Light emitting diodes (LED) units have achieved rapid popularity. Their main advantages are their low current draw and long operational life. These features make them extremely economic, despite a high purchase price. LEDs are by now a significant force in the overall lighting market and enjoy a growing market share. They are available in a variety of formats including the familiar bulbs, tubes, down lights, recessed lights as well as LED emergency light bars.
As well as low power and a long life, LEDs provide other benefits like reliable performance under high vibration and small, compact size. Importantly, they also produce low residual heat because they operate with only about ten percent of the wattage needed by conventional lighting to generate the same lumens (luminosity). Indeed, LEDs are purposefully designed to require low wattage since they are damaged by high, prolonged heat.
As their name suggests, these bars are intended for use in extraordinary situations under extreme conditions. They are designed to deliver extraordinary performance. In addition to providing general illumination, the light bars are designed to act as an alert and highlight hazardous zones. Their high performance makes them attractive to many public agencies such as police, fire and EMS units.
The bar typically consists of one or more light heads. Each head contains several LEDs. Typically, the units are about 100-150 millimeters (mm) high, 1100-1700 mm long and 300-500 mm wide. They have a sturdy construction typically with a powder-coated, metal chassis.
They incorporate a polycarbonate lens, vertical dispersion with a low aerodynamic profile. They require only a low current draw and are rated to provide up to 100,000 hours. Some come equipped with magnetic feet for greater stability on a metal surface.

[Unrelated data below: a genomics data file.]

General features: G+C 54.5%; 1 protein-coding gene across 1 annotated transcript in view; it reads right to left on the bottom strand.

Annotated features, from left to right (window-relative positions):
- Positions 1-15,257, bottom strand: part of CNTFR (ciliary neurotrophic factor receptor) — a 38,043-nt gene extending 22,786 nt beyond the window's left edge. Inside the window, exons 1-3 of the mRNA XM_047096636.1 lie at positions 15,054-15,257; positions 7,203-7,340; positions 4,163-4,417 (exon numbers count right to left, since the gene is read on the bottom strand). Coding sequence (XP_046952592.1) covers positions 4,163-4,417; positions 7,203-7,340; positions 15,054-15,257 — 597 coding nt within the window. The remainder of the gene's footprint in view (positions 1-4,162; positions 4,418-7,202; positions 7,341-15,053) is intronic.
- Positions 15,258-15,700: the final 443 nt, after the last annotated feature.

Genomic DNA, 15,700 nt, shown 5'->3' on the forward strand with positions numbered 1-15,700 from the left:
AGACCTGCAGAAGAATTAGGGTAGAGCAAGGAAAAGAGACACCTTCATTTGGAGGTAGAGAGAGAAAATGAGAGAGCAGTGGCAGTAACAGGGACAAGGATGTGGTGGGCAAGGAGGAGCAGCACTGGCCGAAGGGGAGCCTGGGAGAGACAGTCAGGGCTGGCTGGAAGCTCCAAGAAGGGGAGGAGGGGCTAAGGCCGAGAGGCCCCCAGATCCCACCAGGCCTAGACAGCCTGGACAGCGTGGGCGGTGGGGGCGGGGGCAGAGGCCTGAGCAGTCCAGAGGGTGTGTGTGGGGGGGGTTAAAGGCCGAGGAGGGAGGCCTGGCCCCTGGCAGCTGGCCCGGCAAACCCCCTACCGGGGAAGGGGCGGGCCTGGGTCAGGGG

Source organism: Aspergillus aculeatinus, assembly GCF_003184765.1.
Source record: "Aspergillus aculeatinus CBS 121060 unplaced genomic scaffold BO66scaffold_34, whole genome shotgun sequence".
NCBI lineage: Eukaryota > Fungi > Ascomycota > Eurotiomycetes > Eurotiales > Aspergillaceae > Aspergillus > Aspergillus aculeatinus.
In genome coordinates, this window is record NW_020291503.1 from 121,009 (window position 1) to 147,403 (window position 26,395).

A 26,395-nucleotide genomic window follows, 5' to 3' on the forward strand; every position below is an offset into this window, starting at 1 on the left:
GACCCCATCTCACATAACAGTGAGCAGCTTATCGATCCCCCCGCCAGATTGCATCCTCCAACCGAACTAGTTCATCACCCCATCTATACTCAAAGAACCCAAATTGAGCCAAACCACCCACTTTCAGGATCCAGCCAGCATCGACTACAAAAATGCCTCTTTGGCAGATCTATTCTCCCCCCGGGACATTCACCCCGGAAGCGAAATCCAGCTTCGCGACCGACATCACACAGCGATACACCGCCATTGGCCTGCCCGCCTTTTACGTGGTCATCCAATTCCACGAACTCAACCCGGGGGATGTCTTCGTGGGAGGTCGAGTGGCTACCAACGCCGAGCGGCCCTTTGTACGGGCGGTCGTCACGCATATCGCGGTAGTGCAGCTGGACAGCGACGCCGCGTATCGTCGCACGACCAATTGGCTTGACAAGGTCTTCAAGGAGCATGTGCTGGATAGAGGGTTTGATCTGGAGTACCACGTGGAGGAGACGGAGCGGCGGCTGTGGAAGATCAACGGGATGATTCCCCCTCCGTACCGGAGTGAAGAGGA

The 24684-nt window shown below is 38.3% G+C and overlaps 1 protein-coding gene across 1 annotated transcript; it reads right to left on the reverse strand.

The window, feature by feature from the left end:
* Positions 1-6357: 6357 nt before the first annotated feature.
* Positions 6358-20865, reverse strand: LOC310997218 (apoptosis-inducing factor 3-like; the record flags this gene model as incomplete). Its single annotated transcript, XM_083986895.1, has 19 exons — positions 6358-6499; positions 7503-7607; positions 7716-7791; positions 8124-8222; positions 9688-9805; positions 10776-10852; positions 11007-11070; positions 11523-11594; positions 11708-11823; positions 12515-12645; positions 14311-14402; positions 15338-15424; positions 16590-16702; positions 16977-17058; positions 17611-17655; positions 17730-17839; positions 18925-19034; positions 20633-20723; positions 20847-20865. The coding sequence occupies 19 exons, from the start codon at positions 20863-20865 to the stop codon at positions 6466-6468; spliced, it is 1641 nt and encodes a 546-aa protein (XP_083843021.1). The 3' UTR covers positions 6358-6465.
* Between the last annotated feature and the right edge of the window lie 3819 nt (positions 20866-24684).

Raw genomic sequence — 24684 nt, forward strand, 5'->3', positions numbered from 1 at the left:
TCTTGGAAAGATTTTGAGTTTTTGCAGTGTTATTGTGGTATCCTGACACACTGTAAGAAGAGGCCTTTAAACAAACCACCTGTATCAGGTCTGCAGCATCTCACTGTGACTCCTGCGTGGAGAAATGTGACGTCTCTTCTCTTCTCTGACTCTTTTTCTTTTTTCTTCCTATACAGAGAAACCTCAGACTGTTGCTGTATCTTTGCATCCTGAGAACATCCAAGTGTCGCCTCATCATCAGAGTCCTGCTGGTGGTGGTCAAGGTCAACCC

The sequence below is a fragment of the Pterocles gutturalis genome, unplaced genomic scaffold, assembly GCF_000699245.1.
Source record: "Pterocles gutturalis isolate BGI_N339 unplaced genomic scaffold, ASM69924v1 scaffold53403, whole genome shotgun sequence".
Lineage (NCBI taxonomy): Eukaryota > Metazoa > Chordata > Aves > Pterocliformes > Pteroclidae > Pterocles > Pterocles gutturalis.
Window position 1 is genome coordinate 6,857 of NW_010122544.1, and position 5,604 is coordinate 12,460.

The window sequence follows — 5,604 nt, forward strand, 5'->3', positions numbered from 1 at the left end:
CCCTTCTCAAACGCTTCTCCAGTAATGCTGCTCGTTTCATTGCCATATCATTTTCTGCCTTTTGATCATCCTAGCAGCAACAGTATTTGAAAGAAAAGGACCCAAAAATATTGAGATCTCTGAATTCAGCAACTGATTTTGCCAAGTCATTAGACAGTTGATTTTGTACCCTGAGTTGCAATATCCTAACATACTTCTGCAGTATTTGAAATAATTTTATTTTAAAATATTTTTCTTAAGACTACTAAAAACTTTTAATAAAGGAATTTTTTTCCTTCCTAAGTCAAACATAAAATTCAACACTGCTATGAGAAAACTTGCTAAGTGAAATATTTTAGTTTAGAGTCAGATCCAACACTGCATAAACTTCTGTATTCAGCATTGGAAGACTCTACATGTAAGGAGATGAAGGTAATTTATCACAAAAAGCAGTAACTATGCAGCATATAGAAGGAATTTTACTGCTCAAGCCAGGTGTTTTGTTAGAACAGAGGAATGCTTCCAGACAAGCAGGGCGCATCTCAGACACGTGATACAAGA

Outdoor emergencies often require electrical power produced by movable or portable generators. Variable voltage is a common feature with these generators. Variable voltage causes an LED to generate an abnormally high level of heat. This heat increase can be a problem for the LED unit if sustained. Excess heat can ruin the LED, significantly shortening its operating life and so require it to be replaced early.
Examples include recreational yachts and emergency scenes that depend on generators for power. Voltage surges cause an LED to generate more heat than in a no-surge scenario. This heat escalation can cause problems if the voltage surge is prolonged. The basic formula applying to this issue is: Voltage/Resistance = Current. In short, the problem in these environments is that the voltage is not always the same; it fluctuates.
Alternatively, rather than use a linear resistor, some LED emergency light bars use another device known as a Buck Power Converter. These devices tend to be more costly than a linear resistor but many consider the cost justified since believing the device more effective in controlling voltage surge.
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Author: Lenore BoltonThis author has published 2 articles so far.